Room for AI in Operations Planning

Not all businesses might be looking at adopting AI solutions at the moment. Investments in AI solutions may not provide commercial justifications to small or even many medium-sized businesses. However, the impending influence of AI cannot be overlooked. Businesses need to keep a tab on the areas of their operations that might be affected by AI. For example, a company may have to bear the burden of a longer recruitment process than its competitors by not adopting AI and relying on higher levels of human intervention. However, making those measurements and decisions on process performance is nearly impossible if there are no process maps. If SOPs are present, it becomes easier to evaluate and compare process performance under different circumstances. In other words, assessing if there is room for AI or measuring the improvements AI could bring in the execution of business processes becomes simpler.

Change Management via SOPs

The growing popularity of Artificial Intelligence has also brought concerns about job security, the changing nature of employment opportunities, and the impact on human roles. While concerns can be diminutive at times, sometimes the reasons are pretty solid. For example, AI has proved to be superior to average human skills at data-oriented analytical tasks raising some apprehension among those in this field about losing jobs to machines. Also, AI can execute complex tasks with higher efficacy than humans. The use of AI also carries the potential to deprive scope of a rise in salaries. While at the macro level, addressing these concerns will require industry-wide efforts, at the organisation level, SOPs can help reduce apprehensions and resistance to change.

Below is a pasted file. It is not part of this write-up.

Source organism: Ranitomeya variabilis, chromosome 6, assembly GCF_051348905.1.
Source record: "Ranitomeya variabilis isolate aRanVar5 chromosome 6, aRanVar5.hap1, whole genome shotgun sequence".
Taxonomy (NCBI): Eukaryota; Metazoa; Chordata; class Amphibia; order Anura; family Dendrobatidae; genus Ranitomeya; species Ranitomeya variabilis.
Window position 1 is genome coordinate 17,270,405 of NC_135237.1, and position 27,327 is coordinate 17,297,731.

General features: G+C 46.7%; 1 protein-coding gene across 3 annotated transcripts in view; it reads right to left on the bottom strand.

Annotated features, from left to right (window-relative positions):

Many contemporary SOP experts often reiterate that well-crafted SOPs provide an opportunity for employees to better understand the reasoning behind the role of AI in workflows. This allows them to see AI as a facilitator in their work, a chance to diversify their expertise and not a role-snatcher. Let us try to get this with an example. Suppose that a workflow comprises the tasks – A, B, C and D. With AI adoption, C and D will now be carried out by AI. This reduces human role and possibly will also result in changes in the job description. SOPs help integrate these kinds of role transitions that may involve inclusion in new processes as well. For instance, a recruitment executive may have a lesser role to play in a recruitment process with the adoption of AI that can be compensated by assigning new responsibilities in another process, say onboarding. SOPs help employees embrace these kinds of cross-process role transitions with better clarity than mere verbal announcements.